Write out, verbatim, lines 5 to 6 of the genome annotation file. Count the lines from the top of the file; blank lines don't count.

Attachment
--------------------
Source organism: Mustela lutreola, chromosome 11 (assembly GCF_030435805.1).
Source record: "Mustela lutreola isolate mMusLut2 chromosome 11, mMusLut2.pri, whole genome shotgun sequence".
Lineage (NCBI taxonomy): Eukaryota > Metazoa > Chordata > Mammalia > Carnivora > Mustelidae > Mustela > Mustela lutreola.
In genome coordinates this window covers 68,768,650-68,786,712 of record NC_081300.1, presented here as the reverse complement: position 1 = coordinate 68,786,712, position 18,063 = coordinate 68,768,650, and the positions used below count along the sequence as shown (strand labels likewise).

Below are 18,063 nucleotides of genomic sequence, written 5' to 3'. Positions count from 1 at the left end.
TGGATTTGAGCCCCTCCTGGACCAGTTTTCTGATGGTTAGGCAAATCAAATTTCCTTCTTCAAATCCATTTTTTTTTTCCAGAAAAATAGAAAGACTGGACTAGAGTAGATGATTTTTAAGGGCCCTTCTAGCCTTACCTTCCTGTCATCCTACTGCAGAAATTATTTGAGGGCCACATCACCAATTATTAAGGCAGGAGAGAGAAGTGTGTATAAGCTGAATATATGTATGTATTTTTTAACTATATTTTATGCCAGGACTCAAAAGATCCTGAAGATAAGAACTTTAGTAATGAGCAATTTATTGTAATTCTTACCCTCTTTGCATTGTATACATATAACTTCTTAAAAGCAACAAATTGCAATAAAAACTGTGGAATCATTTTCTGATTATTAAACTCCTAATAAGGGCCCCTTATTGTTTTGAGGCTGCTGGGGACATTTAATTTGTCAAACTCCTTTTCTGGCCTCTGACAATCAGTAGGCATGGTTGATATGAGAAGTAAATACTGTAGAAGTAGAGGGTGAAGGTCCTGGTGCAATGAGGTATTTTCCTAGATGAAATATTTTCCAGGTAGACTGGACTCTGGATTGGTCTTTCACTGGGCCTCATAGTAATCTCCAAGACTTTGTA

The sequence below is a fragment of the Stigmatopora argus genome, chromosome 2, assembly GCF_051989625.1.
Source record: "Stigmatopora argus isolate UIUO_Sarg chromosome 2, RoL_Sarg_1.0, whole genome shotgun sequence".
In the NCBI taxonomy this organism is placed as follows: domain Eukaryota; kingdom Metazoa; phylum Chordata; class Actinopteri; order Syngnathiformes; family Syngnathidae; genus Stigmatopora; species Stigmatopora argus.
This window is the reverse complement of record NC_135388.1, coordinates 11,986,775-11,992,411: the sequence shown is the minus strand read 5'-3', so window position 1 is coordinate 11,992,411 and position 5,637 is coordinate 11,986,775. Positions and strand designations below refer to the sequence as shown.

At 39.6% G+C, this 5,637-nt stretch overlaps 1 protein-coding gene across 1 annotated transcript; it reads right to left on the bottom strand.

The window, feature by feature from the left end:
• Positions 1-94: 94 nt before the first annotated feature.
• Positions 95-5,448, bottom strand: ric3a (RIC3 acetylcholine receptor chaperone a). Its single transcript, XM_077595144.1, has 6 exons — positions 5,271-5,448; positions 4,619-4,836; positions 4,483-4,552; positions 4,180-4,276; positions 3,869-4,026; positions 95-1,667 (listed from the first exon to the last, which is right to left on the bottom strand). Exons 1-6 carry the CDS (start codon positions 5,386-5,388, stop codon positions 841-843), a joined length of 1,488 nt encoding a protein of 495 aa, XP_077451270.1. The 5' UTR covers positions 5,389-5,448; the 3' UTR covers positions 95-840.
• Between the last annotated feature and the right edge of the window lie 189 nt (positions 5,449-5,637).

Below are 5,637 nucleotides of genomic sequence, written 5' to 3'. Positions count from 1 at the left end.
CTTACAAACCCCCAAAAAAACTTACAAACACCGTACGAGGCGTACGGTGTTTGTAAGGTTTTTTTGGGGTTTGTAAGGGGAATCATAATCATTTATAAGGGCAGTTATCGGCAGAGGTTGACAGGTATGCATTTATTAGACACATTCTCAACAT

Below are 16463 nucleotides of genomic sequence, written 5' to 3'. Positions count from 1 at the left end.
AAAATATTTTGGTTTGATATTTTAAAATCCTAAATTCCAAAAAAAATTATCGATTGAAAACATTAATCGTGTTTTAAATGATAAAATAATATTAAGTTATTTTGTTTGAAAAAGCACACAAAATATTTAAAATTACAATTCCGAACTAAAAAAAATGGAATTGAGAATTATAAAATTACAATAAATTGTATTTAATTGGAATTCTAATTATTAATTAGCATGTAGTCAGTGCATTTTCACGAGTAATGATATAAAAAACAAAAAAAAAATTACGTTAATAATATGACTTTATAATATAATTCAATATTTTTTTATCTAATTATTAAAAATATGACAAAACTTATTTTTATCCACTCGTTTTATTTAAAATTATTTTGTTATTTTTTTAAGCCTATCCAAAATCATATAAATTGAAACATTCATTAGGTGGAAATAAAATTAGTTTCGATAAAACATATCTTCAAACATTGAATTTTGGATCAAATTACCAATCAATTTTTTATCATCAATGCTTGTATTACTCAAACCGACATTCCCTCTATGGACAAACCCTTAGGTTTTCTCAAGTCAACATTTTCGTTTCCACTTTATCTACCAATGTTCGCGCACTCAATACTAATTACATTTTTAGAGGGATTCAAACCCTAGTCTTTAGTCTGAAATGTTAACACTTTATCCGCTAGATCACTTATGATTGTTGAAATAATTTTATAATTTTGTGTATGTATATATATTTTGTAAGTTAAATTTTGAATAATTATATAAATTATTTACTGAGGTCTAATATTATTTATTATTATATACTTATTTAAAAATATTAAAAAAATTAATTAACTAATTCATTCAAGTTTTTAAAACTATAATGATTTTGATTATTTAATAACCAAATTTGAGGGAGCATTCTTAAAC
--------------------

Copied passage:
Below are 18,063 nucleotides of genomic sequence, written 5' to 3'. Positions count from 1 at the left end.
TGGATTTGAGCCCCTCCTGGACCAGTTTTCTGATGGTTAGGCAAATCAAATTTCCTTCTTCAAATCCATTTTTTTTTTCCAGAAAAATAGAAAGACTGGACTAGAGTAGATGATTTTTAAGGGCCCTTCTAGCCTTACCTTCCTGTCATCCTACTGCAGAAATTATTTGAGGGCCACATCACCAATTATTAAGGCAGGAGAGAGAAGTGTGTATAAGCTGAATATATGTATGTATTTTTTAACTATATTTTATGCCAGGACTCAAAAGATCCTGAAGATAAGAACTTTAGTAATGAGCAATTTATTGTAATTCTTACCCTCTTTGCATTGTATACATATAACTTCTTAAAAGCAACAAATTGCAATAAAAACTGTGGAATCATTTTCTGATTATTAAACTCCTAATAAGGGCCCCTTATTGTTTTGAGGCTGCTGGGGACATTTAATTTGTCAAACTCCTTTTCTGGCCTCTGACAATCAGTAGGCATGGTTGATATGAGAAGTAAATACTGTAGAAGTAGAGGGTGAAGGTCCTGGTGCAATGAGGTATTTTCCTAGATGAAATATTTTCCAGGTAGACTGGACTCTGGATTGGTCTTTCACTGGGCCTCATAGTAATCTCCAAGACTTTGTA